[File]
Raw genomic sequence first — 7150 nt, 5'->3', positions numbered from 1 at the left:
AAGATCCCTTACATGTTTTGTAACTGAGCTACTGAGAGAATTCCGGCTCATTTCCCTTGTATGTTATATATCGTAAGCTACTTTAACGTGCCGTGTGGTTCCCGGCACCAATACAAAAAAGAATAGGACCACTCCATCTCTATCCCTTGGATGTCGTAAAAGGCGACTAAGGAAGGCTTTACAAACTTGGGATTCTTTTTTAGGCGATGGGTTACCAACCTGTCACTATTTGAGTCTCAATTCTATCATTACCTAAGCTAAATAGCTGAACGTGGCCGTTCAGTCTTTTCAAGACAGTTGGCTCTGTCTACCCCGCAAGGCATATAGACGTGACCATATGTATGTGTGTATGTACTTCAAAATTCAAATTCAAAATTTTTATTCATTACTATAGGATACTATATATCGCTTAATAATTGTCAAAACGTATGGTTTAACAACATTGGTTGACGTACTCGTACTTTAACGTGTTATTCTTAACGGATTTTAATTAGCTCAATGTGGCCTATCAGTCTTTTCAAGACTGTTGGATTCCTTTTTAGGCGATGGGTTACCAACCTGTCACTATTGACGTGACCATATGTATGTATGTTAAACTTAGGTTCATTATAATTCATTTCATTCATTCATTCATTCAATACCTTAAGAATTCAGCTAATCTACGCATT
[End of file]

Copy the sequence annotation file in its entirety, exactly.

Raw genomic sequence first — 7150 nt, 5'->3', positions numbered from 1 at the left:
AAGATCCCTTACATGTTTTGTAACTGAGCTACTGAGAGAATTCCGGCTCATTTCCCTTGTATGTTATATATCGTAAGCTACTTTAACGTGCCGTGTGGTTCCCGGCACCAATACAAAAAAGAATAGGACCACTCCATCTCTATCCCTTGGATGTCGTAAAAGGCGACTAAGGAAGGCTTTACAAACTTGGGATTCTTTTTTAGGCGATGGGTTACCAACCTGTCACTATTTGAGTCTCAATTCTATCATTACCTAAGCTAAATAGCTGAACGTGGCCGTTCAGTCTTTTCAAGACAGTTGGCTCTGTCTACCCCGCAAGGCATATAGACGTGACCATATGTATGTGTGTATGTACTTCAAAATTCAAATTCAAAATTTTTATTCATTACTATAGGATACTATATATCGCTTAATAATTGTCAAAACGTATGGTTTAACAACATTGGTTGACGTACTCGTACTTTAACGTGTTATTCTTAACGGATTTTAATTAGCTCAATGTGGCCTATCAGTCTTTTCAAGACTGTTGGATTCCTTTTTAGGCGATGGGTTACCAACCTGTCACTATTGACGTGACCATATGTATGTATGTTAAACTTAGGTTCATTATAATTCATTTCATTCATTCATTCATTCAATACCTTAAGAATTCAGCTAATCTACGCATT